Later, then 21 and while attending Narcotics Anonymous, her sponsor told her, “If you can do that high, imagine what you can do clean and sober.”

Life seems unfair
As a student at Rio Rancho Elementary, Martinez was happy to be playing soccer with a traveling club team.
“At 11 years old, I started having back pain,” she said. “They did X-rays and found that my spine was slipping, and they needed to do surgery. … It was my sixth-grade year when I had the major back surgery; I had to be tutored most of my sixth-grade year, because I couldn’t sit in a chair … I had a plaster cast that went down both my legs. Major fusion.
“But I was a soccer player for several years, so I had a real strong core,” she said. “I recovered very well. They told me I couldn’t have kids naturally — I had all four of my kids natural.”
After recovering from surgery, while at Lincoln Middle School for an event one night, she fell into a hole in the parking lot and “broke one of the pins in my back.
“Then I got hit by a drunk driver, walking, after my surgery,” she said. “I got two broken ankles and a (big) bruise on my back.
“I had an angel with me — I had to,” she said. “My mom said that was the one time God talked to her in an audible voice, saying I’m going to be OK.
“That caused PTSD for me at a young age. I just had back surgery, and now I think I’m going to get run over.”
After recovering from that second traumatic experience, she returned to sports, playing basketball as a seventh-grader at Lincoln Middle School.
At a basketball camp at Rio Rancho High School, where she hoped to one day play for coach Bob McIntyre, “I ate a bag of cherries my mom packed for lunch, and my mom had to take me to an emergency room — I developed an allergy to fruit, all of a sudden. My throat closed up and they had to take me to the emergency room.”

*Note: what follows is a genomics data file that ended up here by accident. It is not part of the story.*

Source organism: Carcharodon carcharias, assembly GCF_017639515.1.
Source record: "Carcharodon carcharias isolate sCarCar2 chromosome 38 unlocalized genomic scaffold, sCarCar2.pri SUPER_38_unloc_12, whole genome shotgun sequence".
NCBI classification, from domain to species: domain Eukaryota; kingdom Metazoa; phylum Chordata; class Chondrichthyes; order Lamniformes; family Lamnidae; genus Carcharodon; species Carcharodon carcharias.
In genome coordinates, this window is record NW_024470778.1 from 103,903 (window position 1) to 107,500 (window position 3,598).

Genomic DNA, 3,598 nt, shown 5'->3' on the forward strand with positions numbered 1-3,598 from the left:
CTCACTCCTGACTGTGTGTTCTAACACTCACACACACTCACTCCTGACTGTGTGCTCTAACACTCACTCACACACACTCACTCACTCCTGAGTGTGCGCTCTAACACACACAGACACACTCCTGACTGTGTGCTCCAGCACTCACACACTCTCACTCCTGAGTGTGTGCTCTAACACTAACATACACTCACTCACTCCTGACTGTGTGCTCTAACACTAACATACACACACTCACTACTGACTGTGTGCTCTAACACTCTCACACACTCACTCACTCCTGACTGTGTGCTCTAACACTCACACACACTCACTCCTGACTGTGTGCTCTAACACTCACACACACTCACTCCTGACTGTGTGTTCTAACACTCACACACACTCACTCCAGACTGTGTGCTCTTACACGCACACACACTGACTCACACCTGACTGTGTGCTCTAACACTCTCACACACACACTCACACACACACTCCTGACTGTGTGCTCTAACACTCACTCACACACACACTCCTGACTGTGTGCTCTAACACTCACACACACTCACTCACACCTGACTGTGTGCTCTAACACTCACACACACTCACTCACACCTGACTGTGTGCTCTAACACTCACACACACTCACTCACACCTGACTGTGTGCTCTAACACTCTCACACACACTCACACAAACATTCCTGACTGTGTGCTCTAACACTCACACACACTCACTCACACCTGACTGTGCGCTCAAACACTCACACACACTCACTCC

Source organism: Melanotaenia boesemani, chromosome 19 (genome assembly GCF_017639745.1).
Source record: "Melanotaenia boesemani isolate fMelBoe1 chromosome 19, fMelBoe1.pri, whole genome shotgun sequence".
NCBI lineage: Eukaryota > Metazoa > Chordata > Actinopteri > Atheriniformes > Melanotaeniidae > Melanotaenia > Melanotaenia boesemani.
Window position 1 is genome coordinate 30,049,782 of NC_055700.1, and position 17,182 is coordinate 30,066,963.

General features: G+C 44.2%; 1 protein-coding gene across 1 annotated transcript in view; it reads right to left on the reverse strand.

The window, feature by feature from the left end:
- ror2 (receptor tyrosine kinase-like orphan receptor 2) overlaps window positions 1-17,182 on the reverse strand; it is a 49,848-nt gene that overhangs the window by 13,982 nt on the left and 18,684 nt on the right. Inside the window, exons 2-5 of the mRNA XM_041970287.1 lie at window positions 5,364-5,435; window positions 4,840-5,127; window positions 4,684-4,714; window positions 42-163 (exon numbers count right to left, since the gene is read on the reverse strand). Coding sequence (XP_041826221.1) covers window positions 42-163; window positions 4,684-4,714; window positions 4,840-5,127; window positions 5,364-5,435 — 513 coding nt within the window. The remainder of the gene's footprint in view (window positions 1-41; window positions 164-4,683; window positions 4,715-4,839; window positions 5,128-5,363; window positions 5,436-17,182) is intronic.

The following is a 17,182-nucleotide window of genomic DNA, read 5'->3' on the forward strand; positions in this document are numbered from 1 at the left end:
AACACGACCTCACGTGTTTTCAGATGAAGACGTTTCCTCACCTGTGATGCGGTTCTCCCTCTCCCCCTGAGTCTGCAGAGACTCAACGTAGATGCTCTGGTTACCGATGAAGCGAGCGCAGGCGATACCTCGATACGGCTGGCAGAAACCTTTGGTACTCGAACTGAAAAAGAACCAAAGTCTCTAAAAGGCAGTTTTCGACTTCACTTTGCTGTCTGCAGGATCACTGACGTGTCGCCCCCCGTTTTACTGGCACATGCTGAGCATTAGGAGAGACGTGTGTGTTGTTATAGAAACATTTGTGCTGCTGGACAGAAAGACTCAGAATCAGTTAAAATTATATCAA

Although that dream of being a varsity Ram never came about, Martinez left RRHS after her ninth-grade year, following her older brother, who had transferred to Cibola High School.
“I played club basketball with Bri Rode (a five-season player at RRHS and a two-time Gatorade Player of the Year in the state), and (her mother) Charlotte Rode was my coach. I can remember being in seventh grade, going to Sports and Wellness and lifting weights; they had us running hills and everything.
“I found out (about the pregnancy) in the nurse’s office at Cibola,” she said. “I was afraid to tell my dad.
“At 15, I met somebody at church — Calvary Chapel,” she said. “Shortly after that, I found out I was pregnant. I continued to play club ball until I was eight months pregnant.”
In December 1999, Martinez gave birth.
“Abortion was never an option; an adoption, no,” she said. “I was going to woman up, take responsibility.”
That daughter, Mariah, later became a cheerleader and graduated from RRHS. Now Mariah Wright, she works from her home in Albuquerque.
“Her dad was much older. I was exposed to a lot of things I shouldn’t have been exposed to,” she said. “I went down the drug scene.